Drug testing in the workplace is common in the USA, and there have been suggestions from senior UK policy makers that it should be more widely adopted by UK companies. The majority of the UK's working population will use mind-altering drugs at some point. These drugs may be legal, illegal or prescription, but all can potentially impact on professional competence and safety.
It is important to ask whether or not drug testing is in any way effective in reducing these potential hazards. Serious questions exist over the reliability of testing procedures, whether individual's civil liberties are being infringed, and how companies should respond if the tests are positive. The information presented here is intended to shed some light on these important questions.
From personnel experts:
John Ballard - Editor of Occupational Health Review - 3/11/98:
"I don't think drug testing in the workplace is appropriate. Employers should introduce drug policies to address drug and alcohol problems and the approach to misusers at work should be understanding and supportive."
Occupational Health Review Jan/Feb 1994:
"Whether this concern (drug misuse) is best addressed by drug testing in the workplace remains highly debatable on grounds of efficacy and ethical implications."
Occupational Health Review May/June 1994:
"Some of the experts at last year's ILO conference on Drug and Alcohol Testing in the Workplace question the value of testing, given the absence of scientific studies which demonstrate that testing programmes reduce drug misuse in the workplace."
Infringements of civil liberties
There are serious questions over the legality of unjustified infringements of individual privacy, as well issues of data protection, and giving observed urine samples. It is likely that there will be challenges to the law in this area under the recently incorporated Human Rights Act. For more information contact Release advice line (0207 729 9904), or Liberty (The National Council for Civil Liberties 0207 403 3888).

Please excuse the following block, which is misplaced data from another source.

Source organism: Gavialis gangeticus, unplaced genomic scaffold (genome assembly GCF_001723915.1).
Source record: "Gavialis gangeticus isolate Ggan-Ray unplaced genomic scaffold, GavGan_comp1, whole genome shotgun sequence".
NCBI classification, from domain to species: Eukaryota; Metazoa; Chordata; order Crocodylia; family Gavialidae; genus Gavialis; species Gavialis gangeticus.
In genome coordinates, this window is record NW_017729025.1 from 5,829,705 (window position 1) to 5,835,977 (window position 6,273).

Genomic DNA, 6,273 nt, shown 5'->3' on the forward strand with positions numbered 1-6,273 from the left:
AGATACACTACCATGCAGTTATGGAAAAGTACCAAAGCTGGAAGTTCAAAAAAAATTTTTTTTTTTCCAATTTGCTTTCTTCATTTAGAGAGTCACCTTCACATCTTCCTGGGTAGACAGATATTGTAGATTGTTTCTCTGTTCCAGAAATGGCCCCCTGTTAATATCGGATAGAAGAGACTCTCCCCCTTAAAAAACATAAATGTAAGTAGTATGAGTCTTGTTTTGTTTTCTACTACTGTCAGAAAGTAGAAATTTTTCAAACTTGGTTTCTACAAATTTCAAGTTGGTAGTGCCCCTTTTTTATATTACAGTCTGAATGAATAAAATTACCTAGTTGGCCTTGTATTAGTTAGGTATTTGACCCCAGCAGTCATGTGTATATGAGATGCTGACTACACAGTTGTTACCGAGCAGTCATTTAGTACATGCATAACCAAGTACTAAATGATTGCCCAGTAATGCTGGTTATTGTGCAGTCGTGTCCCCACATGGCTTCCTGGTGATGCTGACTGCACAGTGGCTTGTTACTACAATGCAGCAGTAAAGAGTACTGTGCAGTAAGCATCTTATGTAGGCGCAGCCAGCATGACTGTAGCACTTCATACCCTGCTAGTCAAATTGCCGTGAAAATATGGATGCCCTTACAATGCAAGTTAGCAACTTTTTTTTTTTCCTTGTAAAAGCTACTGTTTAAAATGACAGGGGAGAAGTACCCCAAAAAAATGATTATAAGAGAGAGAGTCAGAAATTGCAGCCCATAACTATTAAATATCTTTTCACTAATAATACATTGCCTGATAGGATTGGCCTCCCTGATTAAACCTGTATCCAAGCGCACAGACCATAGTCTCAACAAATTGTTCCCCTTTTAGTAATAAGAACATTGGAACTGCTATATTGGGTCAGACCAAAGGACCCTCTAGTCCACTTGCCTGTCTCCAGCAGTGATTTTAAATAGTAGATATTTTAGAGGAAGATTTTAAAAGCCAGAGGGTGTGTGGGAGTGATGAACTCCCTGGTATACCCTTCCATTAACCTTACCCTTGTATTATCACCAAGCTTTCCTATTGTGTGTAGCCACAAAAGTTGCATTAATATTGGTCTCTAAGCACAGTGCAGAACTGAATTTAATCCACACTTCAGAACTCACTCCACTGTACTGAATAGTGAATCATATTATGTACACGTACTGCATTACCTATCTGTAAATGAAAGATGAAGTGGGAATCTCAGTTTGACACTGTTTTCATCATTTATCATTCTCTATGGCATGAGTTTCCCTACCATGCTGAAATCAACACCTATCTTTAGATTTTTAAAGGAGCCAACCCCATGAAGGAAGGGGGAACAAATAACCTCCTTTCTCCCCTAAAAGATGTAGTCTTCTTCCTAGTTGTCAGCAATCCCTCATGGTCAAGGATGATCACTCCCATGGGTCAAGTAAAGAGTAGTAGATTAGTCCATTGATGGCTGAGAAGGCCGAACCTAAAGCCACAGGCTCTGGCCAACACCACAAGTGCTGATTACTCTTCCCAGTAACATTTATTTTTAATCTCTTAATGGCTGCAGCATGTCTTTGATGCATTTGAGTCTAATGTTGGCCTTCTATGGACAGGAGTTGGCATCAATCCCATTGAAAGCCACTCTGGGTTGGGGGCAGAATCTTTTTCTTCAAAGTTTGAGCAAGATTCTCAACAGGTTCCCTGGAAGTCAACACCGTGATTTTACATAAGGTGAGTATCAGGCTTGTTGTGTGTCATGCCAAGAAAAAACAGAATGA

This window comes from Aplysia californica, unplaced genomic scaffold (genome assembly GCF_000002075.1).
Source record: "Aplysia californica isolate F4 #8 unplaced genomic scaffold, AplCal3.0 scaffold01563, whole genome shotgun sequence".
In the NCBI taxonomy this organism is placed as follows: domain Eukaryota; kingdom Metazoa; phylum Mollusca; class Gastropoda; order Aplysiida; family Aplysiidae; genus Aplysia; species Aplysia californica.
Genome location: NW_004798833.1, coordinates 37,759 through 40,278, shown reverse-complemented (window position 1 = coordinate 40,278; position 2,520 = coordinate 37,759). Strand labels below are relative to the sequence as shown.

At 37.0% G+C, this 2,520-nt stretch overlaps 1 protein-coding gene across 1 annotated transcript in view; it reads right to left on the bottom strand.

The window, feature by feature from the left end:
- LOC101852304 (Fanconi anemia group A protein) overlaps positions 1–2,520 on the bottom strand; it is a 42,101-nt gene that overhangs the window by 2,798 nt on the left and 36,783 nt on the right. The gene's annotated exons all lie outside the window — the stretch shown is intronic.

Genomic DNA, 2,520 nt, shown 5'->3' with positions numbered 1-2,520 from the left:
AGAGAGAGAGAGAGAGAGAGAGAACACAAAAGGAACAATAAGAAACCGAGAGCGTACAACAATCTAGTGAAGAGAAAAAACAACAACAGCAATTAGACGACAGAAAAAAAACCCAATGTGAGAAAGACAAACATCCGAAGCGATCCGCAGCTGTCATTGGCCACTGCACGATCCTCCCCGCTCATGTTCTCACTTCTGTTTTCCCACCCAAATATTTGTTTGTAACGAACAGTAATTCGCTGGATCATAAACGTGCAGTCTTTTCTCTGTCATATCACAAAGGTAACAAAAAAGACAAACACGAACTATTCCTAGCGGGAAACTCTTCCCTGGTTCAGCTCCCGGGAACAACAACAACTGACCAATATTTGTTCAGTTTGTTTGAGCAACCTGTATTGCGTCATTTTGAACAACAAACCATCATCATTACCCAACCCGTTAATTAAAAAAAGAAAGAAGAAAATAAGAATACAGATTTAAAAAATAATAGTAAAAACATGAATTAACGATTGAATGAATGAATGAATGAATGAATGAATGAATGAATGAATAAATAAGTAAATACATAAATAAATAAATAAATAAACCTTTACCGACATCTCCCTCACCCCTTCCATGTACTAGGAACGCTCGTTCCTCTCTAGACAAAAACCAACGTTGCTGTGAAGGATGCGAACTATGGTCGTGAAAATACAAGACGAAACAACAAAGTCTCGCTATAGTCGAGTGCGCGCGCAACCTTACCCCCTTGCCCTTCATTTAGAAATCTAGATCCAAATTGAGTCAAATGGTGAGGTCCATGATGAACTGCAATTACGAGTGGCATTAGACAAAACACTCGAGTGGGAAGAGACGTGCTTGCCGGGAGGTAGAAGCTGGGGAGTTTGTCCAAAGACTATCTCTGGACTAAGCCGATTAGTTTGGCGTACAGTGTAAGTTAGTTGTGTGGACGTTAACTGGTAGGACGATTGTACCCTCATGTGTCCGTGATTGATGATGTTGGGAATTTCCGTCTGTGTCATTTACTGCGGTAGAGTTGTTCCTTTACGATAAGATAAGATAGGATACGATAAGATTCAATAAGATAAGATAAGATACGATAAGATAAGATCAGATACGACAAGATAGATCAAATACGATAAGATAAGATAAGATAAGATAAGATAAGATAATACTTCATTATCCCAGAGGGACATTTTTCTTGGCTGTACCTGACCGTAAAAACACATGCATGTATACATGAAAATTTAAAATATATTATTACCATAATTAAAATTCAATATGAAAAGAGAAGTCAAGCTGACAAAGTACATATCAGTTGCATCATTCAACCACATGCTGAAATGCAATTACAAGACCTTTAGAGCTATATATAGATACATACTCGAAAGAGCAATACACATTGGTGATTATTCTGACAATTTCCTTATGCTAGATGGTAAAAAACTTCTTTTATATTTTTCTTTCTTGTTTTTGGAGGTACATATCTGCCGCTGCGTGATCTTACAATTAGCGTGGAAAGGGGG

What do drug test results tell us?
Are these tests telling us how effective someone is at their job, or merely what they do in their spare time? It is important to note that incompetence in the workplace cannot be assumed from a positive drug test.
Effective workplace policy
For more information visit Transform
The Independent Inquiry into Drug Testing at Work have released their 104-page report today after 18 months entitled “Drug Testing in the Workplace”.
At first glance, (summarised...) conclusions include:
- drug and alcohol use does not have a serious and widespread impact on the workplace.
- employers have no direct interest in the private behaviour of new and existing employees and it is an “invasion of personal liberty” to investigate this for its own sake
- exceptions could include illegal behaviour or intoxication at work, it having a very negative effect of performance, and certain types of job.
- illegal drugs aren’t necessarily more harmful in terms of impact in the workplace than legal drugs
- expansion in drug testing could have large (often negative) social and economic implications for the individual, employers and society as a whole
- legality of drug testing and consequences is ambiguous
- impairment testing is better than drug testing for health and safety purposes
- drug / alcohol policies should be a health/welfare and not a disciplinary issue.
- drug testing is “no substitute for good management practice”.
Read the full report at
So far, at least the Guardian, Telegraph and Sky News have run stories on it, all of which are available from our news library at http://www.ukcia.org/news/